Below: Dr. Meyer’s teaching resources; Meyer


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A Winning C o m b i n at i o n Kimberly Solheim made a perfect match for CNU’s Honors Program.


hile studying art history and Italian in Rome, Kimberly Solheim (’10) heard the position of student assistant director for CNU’s Honors Program would be filled through an application process. Not wanting to miss out, she completed her application while still in Rome. “She was one of a dozen applicants, and her online interview was outstanding,” says Dr. Jay Paul, Honors Program director.

“When I found out I was selected, I couldn’t have been more thrilled,” Solheim says. For the past two years, she worked both front and center and behind the scenes for the program. As an assistant director, Solheim played a critical role in the evolution and growth of the Honors Program. She filed and monitored the thousands of reports and portfolios all Honors students

must submit, helped ensure the programs’ website stayed current, and served as the program’s representative at all CNU admissions events. During admissions activities, she shared her experiences with prospective students, a role that proved valuable to the Honors Program. Dr. Paul notes, “Her poise and articulate nature make her a superb spokesperson. She

comes across as a serious student — a responsible, involved member of organizations and a person eager to learn about things beyond her major.” Solheim affirms how the program helped shape the person she has become. “The Honors Program has done nothing but benefit me, from the classroom to the staff to enriching my cultural experience. In the classroom, I always felt like

academics I was accomplishing something — taking a step toward creating a better world,” she says.

“I always felt like I was accomplishing something — taking a step toward creating a better world.” Being student assistant director particularly served her well. “She gained considerable confidence in the position,” Dr. Paul says. And she has given as much to the program as she has received. Dr. Paul adds, “I’m very grateful she has been able to work with the Honors Program. Her support has been absolutely critical as we continue to grow and change.” Solheim graduated in May with a bachelor’s degree in mathematics and a minor in leadership studies and now serves the admissions office as part of the newly created CNU Fellows program. She is currently undergoing the application process for U.S. Air Force officer training school and notes, “Serving this beautiful country is a calling I have felt for many years.” d — MM Above: Kimberly Solheim and Dr. Jay Paul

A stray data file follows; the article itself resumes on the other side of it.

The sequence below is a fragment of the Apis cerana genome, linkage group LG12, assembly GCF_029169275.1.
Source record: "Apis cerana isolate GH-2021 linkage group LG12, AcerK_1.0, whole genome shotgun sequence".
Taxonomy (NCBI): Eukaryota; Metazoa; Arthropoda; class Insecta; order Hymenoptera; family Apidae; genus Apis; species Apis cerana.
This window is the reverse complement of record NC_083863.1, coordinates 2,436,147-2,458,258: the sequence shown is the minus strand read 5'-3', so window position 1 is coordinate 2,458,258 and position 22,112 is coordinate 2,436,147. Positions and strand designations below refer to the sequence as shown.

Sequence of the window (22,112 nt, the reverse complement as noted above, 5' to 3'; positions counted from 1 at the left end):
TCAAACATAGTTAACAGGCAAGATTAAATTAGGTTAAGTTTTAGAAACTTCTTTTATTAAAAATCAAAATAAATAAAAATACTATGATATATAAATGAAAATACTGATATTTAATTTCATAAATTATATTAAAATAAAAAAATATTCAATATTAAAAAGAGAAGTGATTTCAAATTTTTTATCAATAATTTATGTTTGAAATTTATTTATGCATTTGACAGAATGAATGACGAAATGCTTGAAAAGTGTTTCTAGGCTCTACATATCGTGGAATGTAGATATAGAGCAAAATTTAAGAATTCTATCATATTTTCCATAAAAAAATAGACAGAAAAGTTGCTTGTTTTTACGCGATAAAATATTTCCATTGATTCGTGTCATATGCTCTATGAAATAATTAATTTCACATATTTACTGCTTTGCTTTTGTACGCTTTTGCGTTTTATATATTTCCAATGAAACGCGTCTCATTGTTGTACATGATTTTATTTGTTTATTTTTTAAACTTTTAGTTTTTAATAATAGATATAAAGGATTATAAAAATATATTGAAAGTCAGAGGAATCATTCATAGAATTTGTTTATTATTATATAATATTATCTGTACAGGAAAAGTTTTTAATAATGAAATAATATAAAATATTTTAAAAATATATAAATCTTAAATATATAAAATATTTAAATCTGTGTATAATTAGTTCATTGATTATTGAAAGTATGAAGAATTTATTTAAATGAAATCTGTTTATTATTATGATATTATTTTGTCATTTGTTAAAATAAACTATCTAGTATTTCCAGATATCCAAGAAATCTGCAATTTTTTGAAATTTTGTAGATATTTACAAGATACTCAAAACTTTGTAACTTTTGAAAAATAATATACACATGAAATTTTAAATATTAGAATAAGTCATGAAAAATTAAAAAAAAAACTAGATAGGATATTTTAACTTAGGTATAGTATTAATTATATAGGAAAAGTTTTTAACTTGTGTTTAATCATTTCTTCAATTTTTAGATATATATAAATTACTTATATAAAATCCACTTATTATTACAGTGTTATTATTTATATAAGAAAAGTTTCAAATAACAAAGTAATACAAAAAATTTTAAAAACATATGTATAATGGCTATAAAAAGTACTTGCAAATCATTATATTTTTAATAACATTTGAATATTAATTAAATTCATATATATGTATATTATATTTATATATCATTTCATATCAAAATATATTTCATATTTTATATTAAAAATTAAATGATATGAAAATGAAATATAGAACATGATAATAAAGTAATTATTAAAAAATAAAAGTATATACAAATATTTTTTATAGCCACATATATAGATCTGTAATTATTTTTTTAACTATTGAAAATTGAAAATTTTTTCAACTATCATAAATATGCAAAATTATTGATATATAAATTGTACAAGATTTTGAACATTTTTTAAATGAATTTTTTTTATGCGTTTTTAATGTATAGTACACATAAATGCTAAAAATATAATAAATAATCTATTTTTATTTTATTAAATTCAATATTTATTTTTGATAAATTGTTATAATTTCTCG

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T h e P e rs o n a l S i d e

Camilla Shelton (’09), for example, benefited greatly from working with Dr. Anne Perkins, recently retired professor of leadership and American studies. As Shelton pursued a leadership minor, she and Dr. Perkins brainstormed ideas for a scholarly journal. The two met frequently to research and develop the concept, which resulted in the Undergraduate Leadership Review where undergraduates, professors and staff publish scholarly works on topics pertaining to leadership.

Make a Connection

Above (clockwise from left): Brian Roller; Dr. Anne Perkins and Camilla Shelton; Adam Baker; JT Hosack

CNU alumni provide excellent career resources. To become a career mentor for our students, contact Amie Graham ( or Eric Kean (’94), president of the Greater Peninsula alumni chapter ( Meet Our Students Visit CNU online at for in-depth profiles of our students and their campus mentors.

In the classroom and beyond, Dr. Perkins inspired Shelton to exceed the expected role of student. “She took the time to get to know me as a person but never let me have any excuse for doing other than my best,” Shelton says.

Photo by Chris Crisman

Mutually Rewarding Mentoring also benefits profes-